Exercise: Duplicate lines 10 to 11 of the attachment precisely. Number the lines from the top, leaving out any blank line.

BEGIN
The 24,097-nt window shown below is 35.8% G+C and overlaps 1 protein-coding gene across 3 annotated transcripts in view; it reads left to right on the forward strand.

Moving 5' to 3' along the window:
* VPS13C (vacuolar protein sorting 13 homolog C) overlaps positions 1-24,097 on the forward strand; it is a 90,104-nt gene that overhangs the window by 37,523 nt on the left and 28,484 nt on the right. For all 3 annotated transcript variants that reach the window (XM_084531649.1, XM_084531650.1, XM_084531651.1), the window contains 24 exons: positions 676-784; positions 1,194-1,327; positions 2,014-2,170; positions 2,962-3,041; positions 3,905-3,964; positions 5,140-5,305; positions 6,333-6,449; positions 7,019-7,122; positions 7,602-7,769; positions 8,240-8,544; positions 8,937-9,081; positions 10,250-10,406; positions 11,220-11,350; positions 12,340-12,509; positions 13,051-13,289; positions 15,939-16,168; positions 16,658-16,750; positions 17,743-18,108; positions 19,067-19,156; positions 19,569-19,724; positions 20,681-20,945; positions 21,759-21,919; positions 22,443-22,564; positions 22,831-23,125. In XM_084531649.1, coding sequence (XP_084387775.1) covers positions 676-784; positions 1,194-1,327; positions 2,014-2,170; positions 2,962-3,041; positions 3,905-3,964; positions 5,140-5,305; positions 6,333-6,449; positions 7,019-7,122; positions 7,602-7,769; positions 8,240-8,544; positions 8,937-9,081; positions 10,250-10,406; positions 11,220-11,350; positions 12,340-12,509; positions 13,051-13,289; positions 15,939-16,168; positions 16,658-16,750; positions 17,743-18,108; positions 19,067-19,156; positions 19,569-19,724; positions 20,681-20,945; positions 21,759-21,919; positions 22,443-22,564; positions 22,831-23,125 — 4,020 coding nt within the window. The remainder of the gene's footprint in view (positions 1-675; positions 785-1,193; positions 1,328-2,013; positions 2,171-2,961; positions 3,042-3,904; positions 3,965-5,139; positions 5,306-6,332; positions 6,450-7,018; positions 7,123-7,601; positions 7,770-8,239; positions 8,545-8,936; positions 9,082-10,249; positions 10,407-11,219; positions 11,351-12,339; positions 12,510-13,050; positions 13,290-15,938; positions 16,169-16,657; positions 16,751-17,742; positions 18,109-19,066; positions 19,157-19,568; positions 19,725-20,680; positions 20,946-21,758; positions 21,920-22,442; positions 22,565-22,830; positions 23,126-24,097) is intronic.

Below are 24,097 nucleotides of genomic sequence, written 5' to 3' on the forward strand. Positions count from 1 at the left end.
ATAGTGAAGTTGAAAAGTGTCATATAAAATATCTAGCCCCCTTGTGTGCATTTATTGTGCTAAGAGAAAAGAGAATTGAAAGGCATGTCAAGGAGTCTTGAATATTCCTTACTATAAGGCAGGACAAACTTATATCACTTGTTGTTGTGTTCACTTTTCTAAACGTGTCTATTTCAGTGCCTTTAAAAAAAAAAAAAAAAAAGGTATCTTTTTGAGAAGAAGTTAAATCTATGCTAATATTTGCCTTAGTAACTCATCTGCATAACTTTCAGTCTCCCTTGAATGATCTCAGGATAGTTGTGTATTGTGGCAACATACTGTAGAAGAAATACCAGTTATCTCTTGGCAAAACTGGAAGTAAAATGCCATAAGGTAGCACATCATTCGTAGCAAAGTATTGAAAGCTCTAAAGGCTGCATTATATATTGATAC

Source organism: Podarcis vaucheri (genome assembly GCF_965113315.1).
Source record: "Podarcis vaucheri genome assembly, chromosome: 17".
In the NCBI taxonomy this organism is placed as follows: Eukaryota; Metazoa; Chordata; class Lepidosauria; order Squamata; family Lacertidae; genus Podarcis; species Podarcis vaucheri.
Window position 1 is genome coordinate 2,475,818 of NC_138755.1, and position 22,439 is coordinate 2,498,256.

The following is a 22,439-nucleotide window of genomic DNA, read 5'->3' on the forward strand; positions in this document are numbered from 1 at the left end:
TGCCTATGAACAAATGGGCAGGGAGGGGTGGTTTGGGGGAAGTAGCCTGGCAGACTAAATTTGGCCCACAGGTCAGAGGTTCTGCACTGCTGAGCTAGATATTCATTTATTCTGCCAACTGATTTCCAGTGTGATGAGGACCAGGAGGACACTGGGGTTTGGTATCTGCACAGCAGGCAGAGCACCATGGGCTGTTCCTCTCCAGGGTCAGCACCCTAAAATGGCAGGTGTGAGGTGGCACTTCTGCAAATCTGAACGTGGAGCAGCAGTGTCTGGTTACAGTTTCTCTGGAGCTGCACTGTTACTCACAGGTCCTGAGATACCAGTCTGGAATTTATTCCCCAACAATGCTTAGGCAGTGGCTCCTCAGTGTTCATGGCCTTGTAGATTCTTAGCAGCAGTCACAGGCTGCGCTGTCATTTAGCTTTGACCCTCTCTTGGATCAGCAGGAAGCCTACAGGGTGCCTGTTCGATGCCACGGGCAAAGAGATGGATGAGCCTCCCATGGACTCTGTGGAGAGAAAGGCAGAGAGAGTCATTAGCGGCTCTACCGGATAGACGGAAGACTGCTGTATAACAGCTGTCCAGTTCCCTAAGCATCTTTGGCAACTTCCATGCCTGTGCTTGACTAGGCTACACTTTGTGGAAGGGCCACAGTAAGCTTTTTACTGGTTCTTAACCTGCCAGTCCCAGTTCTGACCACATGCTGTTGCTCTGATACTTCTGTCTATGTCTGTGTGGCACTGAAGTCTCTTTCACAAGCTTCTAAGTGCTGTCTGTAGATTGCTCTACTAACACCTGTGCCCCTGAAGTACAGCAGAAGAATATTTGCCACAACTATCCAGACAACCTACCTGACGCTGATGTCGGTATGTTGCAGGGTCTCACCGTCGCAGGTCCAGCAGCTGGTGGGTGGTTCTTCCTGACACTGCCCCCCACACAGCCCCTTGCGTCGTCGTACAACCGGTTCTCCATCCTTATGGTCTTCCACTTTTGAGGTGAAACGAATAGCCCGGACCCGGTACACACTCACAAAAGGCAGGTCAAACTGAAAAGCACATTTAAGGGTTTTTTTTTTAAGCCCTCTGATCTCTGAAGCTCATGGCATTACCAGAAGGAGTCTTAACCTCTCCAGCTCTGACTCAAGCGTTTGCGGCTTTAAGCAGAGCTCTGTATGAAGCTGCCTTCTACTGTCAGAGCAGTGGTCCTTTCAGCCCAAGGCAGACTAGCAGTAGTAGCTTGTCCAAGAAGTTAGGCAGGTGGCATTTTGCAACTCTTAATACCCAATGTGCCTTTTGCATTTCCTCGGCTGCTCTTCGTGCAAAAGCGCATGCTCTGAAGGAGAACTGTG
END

The following is a 22,439-nucleotide window of genomic DNA, read 5'->3' on the forward strand; positions in this document are numbered from 1 at the left end:
TGCCTATGAACAAATGGGCAGGGAGGGGTGGTTTGGGGGAAGTAGCCTGGCAGACTAAATTTGGCCCACAGGTCAGAGGTTCTGCACTGCTGAGCTAGATATTCATTTATTCTGCCAACTGATTTCCAGTGTGATGAGGACCAGGAGGACACTGGGGTTTGGTATCTGCACAGCAGGCAGAGCACCATGGGCTGTTCCTCTCCAGGGTCAGCACCCTAAAATGGCAGGTGTGAGGTGGCACTTCTGCAAATCTGAACGTGGAGCAGCAGTGTCTGGTTACAGTTTCTCTGGAGCTGCACTGTTACTCACAGGTCCTGAGATACCAGTCTGGAATTTATTCCCCAACAATGCTTAGGCAGTGGCTCCTCAGTGTTCATGGCCTTGTAGATTCTTAGCAGCAGTCACAGGCTGCGCTGTCATTTAGCTTTGACCCTCTCTTGGATCAGCAGGAAGCCTACAGGGTGCCTGTTCGATGCCACGGGCAAAGAGATGGATGAGCCTCCCATGGACTCTGTGGAGAGAAAGGCAGAGAGAGTCATTAGCGGCTCTACCGGATAGACGGAAGACTGCTGTATAACAGCTGTCCAGTTCCCTAAGCATCTTTGGCAACTTCCATGCCTGTGCTTGACTAGGCTACACTTTGTGGAAGGGCCACAGTAAGCTTTTTACTGGTTCTTAACCTGCCAGTCCCAGTTCTGACCACATGCTGTTGCTCTGATACTTCTGTCTATGTCTGTGTGGCACTGAAGTCTCTTTCACAAGCTTCTAAGTGCTGTCTGTAGATTGCTCTACTAACACCTGTGCCCCTGAAGTACAGCAGAAGAATATTTGCCACAACTATCCAGACAACCTACCTGACGCTGATGTCGGTATGTTGCAGGGTCTCACCGTCGCAGGTCCAGCAGCTGGTGGGTGGTTCTTCCTGACACTGCCCCCCACACAGCCCCTTGCGTCGTCGTACAACCGGTTCTCCATCCTTATGGTCTTCCACTTTTGAGGTGAAACGAATAGCCCGGACCCGGTACACACTCACAAAAGGCAGGTCAAACTGAAAAGCACATTTAAGGGTTTTTTTTTTAAGCCCTCTGATCTCTGAAGCTCATGGCATTACCAGAAGGAGTCTTAACCTCTCCAGCTCTGACTCAAGCGTTTGCGGCTTTAAGCAGAGCTCTGTATGAAGCTGCCTTCTACTGTCAGAGCAGTGGTCCTTTCAGCCCAAGGCAGACTAGCAGTAGTAGCTTGTCCAAGAAGTTAGGCAGGTGGCATTTTGCAACTCTTAATACCCAATGTGCCTTTTGCATTTCCTCGGCTGCTCTTCGTGCAAAAGCGCATGCTCTGAAGGAGAACTGTG